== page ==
NEW YORK (TheStreet) -- Friday, forecasters expect the Labor Department will report the economy added 193,000 jobs in March. This is in line with the pace of recent months but hardly enough to lower unemployment down to acceptable levels.In the fourth quarter, GDP was up only 0.6%, slowed by a drop in inventory build and smaller Pentagon purchases. Those factors are not likely to repeat, and first quarter growth should register in the range of 2.5%. Consumer spending is picking up as rising home and stock prices restore household wealth. However, the pace of the recovery and jobs growth remains disappointing by historical standards and the need to create millions of new jobs to lower unemployment.
Since turning the corner in mid 2009, GDP growth has averaged 2.1% and unemployment has fallen from 10% to 7.7%. In contrast, high oil prices and double digit interest rates pushed unemployment to 10.8% during Ronald Reagan's first term; then GDP growth averaged 5.2% for the next three and half years, and unemployment fell to 7.3%.The economy must add more than 360,000 jobs each month for three years to lower unemployment to 6%. That would require growth in the range of 4% to 5% and is not likely with current policies. Factors contributing to the slow pace of recovery include the huge trade deficits on oil and manufactured products from China and elsewhere in Asia -- these drain demand for U.S. goods and services. Absent U.S. policies to confront Asian governments about their purposefully undervalued currencies, and to develop more oil offshore and in Alaska, the trade deficit will continue to tax growth.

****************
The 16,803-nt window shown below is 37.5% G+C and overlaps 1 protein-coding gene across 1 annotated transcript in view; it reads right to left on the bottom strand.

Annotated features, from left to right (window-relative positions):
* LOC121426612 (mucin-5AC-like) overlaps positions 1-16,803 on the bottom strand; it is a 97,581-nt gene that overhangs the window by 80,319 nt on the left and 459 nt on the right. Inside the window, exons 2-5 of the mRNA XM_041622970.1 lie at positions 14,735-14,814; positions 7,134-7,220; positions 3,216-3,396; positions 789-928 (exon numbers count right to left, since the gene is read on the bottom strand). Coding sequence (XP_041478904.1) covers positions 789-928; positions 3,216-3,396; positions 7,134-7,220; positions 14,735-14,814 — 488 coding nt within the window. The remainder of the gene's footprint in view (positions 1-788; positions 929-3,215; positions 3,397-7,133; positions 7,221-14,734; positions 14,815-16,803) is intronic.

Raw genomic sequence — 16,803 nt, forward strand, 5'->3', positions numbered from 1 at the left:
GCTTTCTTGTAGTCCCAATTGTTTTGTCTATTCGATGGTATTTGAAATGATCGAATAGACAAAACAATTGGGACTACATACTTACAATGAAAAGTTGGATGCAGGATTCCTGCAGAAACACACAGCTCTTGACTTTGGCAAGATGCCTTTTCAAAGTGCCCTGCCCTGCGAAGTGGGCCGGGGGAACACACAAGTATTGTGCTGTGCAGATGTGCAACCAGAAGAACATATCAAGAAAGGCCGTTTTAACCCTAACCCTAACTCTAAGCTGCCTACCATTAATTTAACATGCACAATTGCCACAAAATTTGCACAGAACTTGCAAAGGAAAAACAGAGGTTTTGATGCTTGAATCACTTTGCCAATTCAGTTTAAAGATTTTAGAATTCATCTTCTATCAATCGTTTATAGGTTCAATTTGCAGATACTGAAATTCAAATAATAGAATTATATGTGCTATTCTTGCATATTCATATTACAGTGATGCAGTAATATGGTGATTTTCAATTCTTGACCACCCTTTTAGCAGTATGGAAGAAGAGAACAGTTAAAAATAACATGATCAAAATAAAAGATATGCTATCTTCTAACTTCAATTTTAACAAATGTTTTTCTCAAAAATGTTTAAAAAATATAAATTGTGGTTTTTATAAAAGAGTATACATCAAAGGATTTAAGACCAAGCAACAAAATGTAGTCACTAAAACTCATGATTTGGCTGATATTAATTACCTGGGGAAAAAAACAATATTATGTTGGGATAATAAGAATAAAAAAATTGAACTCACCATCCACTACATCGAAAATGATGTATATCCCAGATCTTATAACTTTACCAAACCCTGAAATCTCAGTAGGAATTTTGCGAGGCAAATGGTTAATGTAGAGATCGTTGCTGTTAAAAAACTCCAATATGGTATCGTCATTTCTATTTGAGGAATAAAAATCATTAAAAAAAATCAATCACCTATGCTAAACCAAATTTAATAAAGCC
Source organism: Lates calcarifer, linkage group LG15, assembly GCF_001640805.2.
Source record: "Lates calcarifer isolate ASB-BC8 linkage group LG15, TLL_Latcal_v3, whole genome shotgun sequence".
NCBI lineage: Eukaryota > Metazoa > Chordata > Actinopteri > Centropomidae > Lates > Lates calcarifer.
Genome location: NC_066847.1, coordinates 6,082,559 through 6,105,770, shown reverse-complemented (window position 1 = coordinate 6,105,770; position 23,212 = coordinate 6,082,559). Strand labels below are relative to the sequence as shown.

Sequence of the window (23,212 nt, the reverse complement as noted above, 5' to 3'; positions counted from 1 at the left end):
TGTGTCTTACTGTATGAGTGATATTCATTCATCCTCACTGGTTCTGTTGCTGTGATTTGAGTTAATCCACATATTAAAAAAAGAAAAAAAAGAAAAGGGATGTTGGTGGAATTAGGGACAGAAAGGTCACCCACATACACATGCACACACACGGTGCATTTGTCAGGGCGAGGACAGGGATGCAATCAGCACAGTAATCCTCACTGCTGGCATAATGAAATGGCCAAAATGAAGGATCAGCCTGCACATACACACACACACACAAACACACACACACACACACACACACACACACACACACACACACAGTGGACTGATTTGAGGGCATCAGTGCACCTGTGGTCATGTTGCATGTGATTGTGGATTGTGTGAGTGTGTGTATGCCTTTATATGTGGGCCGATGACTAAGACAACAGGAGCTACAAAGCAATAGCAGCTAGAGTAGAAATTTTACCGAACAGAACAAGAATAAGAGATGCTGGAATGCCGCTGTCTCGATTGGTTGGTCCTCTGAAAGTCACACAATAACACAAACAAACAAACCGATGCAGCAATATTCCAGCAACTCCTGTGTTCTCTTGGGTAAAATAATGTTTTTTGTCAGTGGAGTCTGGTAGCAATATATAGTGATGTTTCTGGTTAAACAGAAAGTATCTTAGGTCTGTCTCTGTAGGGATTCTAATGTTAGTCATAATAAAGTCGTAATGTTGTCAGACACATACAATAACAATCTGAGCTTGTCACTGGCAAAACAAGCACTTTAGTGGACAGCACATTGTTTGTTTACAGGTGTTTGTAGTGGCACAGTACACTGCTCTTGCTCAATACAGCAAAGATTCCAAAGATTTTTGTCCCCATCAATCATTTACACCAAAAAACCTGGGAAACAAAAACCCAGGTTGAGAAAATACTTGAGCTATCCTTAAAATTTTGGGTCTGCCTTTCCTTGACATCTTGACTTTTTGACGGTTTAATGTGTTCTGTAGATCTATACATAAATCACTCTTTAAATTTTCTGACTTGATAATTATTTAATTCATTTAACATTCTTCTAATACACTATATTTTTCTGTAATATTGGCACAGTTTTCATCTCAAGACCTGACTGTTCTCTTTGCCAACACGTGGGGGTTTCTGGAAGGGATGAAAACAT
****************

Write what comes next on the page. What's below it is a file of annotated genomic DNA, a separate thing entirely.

The recent surge in natural gas production, and accompanying lower prices, is substantially improving the international competitiveness of industries like petrochemicals, fertilizers, plastics, and primary metals -- as well as consuming industries like industrial machinery and building materials.